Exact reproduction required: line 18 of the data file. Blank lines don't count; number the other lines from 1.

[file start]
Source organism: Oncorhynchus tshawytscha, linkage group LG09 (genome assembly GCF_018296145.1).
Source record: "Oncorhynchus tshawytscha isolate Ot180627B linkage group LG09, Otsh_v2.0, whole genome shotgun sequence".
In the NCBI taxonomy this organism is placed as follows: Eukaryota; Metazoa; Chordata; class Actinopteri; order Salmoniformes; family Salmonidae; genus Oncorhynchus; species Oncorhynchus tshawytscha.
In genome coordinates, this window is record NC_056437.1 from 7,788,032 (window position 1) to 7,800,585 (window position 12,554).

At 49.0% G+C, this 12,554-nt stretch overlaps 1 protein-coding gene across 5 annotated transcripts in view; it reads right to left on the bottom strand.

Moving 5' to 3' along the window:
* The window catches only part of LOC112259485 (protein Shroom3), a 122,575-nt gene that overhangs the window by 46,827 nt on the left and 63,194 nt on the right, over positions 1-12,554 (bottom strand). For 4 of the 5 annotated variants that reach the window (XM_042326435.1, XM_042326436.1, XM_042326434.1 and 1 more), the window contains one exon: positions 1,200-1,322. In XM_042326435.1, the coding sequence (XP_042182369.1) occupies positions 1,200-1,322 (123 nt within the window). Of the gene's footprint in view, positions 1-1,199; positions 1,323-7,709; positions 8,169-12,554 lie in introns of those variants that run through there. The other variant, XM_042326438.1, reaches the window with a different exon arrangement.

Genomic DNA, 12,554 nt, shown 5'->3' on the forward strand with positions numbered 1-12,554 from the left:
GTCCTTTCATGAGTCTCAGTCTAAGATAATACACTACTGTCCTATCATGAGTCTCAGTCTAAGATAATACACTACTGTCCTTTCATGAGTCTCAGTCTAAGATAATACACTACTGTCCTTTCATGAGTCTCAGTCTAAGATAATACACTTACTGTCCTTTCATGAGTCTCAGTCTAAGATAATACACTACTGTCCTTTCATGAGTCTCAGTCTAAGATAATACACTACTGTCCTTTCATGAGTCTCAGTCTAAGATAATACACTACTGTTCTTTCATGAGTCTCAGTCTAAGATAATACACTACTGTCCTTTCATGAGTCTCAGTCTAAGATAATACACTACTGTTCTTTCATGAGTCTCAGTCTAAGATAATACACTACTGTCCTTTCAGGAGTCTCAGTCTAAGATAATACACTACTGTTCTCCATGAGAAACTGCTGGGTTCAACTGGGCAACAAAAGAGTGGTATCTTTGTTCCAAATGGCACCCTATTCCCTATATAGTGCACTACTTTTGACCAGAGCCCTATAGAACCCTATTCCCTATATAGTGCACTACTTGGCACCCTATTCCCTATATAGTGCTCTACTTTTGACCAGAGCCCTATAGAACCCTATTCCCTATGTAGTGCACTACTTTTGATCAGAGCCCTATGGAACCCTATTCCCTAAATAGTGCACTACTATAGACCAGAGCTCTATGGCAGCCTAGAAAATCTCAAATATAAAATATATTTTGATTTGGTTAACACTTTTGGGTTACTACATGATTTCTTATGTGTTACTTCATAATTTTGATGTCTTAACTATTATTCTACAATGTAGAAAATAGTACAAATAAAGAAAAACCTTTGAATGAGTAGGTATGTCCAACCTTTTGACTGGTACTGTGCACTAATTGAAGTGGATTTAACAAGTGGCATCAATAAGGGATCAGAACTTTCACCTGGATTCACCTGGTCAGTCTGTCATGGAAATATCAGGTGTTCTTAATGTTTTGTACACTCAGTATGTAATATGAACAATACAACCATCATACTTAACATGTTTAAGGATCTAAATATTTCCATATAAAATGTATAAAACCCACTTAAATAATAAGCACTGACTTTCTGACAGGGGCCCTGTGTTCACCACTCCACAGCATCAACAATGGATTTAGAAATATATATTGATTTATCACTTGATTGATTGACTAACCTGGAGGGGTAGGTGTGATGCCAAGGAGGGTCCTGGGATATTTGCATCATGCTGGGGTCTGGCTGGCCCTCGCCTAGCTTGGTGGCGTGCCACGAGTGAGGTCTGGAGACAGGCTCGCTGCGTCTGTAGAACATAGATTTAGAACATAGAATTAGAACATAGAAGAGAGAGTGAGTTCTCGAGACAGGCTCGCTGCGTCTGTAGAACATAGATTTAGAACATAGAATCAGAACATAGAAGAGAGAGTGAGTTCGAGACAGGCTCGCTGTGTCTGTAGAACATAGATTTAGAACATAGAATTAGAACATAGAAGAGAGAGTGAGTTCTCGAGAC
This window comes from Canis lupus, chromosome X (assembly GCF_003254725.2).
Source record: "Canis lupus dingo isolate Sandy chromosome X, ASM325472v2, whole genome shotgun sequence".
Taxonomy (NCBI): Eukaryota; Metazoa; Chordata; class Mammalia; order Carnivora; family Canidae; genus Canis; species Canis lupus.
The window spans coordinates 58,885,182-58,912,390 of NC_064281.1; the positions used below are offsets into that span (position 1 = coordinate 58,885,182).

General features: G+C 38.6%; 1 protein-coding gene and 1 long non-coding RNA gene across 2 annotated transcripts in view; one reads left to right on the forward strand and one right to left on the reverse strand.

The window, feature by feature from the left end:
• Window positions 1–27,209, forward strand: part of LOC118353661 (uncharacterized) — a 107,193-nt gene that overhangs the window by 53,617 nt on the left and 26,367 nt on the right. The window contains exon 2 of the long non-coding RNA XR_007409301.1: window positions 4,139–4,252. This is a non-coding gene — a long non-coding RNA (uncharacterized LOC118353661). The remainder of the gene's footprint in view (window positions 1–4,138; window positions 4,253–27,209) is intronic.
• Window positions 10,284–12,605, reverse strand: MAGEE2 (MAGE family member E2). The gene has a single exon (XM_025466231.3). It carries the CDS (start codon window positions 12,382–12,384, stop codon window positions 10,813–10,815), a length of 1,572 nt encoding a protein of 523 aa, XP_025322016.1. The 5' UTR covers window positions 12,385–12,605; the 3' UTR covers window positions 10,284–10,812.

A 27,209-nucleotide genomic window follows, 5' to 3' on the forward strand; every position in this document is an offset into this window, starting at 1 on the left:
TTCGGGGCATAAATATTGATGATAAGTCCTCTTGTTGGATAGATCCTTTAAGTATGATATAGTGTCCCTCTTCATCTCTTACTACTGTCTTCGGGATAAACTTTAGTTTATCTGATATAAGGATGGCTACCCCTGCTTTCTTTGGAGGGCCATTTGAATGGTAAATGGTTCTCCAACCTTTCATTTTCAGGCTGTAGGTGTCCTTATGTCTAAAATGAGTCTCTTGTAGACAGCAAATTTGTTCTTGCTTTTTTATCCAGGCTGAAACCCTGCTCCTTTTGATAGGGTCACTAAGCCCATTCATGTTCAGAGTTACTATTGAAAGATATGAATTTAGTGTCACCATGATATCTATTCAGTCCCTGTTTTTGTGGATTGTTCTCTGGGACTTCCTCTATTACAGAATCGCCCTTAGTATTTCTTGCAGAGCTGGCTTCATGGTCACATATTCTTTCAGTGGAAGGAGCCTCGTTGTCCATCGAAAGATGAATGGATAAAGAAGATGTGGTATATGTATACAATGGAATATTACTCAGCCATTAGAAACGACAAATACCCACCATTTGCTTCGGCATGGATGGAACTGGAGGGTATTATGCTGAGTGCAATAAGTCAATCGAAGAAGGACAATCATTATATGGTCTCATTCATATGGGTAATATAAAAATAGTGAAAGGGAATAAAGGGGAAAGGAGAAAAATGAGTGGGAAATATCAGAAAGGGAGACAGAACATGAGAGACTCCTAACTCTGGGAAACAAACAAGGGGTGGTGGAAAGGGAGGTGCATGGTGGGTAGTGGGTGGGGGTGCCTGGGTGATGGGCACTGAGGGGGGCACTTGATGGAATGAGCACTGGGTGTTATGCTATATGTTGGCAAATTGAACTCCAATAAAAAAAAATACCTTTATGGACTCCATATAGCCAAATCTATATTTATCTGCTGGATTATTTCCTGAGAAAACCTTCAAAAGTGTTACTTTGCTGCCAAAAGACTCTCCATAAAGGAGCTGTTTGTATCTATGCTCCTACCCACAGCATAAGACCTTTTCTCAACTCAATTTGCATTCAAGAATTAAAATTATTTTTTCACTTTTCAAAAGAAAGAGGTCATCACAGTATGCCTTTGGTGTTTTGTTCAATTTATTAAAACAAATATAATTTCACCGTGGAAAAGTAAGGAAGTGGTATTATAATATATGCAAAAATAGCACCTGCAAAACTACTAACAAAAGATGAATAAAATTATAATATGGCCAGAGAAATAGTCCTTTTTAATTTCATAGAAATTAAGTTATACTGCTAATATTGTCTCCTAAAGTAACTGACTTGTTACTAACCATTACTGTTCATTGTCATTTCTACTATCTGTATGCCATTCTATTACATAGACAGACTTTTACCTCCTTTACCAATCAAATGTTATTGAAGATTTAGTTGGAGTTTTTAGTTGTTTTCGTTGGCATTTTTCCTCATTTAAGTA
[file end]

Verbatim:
A 27,209-nucleotide genomic window follows, 5' to 3' on the forward strand; every position in this document is an offset into this window, starting at 1 on the left: